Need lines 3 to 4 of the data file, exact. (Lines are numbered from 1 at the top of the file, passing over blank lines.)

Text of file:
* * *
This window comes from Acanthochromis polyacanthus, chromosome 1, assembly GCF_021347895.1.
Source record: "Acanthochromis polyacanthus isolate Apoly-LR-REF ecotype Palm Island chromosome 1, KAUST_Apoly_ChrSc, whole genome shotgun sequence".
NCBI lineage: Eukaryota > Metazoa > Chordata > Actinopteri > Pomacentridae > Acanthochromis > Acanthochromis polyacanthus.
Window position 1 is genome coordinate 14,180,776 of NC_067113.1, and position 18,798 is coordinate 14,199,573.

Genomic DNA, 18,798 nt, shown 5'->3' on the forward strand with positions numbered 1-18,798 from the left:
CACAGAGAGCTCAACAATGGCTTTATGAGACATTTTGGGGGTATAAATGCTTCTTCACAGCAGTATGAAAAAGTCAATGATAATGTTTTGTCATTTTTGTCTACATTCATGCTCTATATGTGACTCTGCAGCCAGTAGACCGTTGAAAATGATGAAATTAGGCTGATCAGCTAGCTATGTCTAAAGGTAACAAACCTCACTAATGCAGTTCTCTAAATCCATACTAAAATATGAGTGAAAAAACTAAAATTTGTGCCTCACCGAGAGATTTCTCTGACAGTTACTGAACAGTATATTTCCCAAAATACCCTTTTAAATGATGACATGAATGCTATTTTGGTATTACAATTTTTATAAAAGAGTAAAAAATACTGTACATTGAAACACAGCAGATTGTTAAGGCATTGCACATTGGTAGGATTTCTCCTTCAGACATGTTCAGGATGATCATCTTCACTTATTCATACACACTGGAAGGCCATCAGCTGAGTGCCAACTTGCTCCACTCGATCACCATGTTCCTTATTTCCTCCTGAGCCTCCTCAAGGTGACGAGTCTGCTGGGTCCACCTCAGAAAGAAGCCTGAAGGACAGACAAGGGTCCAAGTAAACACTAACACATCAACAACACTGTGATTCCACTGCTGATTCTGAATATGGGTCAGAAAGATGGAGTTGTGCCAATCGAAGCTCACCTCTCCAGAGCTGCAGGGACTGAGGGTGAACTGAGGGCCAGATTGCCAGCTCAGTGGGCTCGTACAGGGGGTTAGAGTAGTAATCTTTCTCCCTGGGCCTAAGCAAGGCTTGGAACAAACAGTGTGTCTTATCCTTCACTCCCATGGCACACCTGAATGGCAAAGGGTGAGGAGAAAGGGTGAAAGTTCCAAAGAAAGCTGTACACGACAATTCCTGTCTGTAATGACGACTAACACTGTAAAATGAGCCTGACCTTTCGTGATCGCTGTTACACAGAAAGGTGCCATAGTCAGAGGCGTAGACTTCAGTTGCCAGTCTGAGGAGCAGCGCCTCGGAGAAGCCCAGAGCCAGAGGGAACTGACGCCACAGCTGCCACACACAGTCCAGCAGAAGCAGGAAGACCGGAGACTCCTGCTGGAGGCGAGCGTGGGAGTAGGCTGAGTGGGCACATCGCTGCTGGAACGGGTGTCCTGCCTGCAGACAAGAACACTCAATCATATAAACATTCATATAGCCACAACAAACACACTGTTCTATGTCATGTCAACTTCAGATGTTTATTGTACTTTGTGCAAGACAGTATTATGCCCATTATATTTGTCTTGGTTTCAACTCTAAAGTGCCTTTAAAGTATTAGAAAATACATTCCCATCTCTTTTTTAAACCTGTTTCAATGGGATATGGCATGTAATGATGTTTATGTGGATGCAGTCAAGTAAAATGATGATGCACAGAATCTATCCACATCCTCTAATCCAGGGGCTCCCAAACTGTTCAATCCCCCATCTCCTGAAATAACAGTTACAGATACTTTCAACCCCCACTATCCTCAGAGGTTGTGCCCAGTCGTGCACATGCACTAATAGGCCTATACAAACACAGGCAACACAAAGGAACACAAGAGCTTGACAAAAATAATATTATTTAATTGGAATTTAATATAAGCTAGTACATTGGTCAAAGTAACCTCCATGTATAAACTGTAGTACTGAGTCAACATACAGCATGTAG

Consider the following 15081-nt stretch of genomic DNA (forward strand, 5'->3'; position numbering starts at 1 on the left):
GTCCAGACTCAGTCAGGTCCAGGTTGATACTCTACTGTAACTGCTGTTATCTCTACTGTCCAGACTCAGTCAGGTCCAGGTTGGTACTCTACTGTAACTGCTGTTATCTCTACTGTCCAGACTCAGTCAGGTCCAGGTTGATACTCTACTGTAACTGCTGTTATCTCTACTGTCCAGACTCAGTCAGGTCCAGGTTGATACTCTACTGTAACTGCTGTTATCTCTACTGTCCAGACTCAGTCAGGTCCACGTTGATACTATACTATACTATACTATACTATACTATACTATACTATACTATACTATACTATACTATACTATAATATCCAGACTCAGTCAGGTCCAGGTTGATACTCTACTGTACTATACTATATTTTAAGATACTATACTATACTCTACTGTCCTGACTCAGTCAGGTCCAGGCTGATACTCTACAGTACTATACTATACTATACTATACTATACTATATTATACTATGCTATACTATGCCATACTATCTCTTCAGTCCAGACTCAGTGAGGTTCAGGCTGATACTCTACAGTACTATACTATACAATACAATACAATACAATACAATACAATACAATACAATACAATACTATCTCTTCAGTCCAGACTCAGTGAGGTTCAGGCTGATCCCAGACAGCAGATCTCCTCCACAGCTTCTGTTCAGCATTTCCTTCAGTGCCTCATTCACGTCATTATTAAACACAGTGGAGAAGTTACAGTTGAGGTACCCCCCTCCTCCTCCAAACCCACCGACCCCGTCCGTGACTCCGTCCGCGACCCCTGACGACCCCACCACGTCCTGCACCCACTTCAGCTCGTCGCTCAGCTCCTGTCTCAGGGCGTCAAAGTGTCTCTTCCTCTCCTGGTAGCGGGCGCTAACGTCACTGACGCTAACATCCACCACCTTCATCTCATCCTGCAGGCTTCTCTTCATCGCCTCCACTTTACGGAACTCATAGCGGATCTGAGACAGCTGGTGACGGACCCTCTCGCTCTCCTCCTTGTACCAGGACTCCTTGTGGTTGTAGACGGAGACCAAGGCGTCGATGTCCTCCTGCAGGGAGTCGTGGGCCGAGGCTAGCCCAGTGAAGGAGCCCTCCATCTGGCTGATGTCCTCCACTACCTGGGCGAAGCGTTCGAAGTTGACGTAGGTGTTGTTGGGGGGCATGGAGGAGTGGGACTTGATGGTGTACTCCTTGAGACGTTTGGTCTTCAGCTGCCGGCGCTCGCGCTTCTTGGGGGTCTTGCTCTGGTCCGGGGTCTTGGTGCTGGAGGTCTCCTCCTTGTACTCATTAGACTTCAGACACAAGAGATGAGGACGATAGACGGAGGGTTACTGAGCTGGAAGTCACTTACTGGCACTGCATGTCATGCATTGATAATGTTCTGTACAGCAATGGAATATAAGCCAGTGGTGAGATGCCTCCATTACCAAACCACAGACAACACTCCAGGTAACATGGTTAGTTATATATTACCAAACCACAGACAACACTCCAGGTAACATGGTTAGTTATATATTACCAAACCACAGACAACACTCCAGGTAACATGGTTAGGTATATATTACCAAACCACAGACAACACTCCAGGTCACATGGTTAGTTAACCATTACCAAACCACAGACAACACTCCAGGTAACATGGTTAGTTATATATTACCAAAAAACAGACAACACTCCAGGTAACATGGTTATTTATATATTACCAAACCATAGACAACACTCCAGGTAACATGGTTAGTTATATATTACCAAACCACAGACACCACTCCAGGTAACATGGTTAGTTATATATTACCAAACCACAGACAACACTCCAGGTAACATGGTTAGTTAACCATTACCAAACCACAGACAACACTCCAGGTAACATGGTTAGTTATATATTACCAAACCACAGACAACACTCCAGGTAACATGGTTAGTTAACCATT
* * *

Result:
NCBI lineage: Eukaryota > Metazoa > Chordata > Actinopteri > Pomacentridae > Acanthochromis > Acanthochromis polyacanthus.
Window position 1 is genome coordinate 14,180,776 of NC_067113.1, and position 18,798 is coordinate 14,199,573.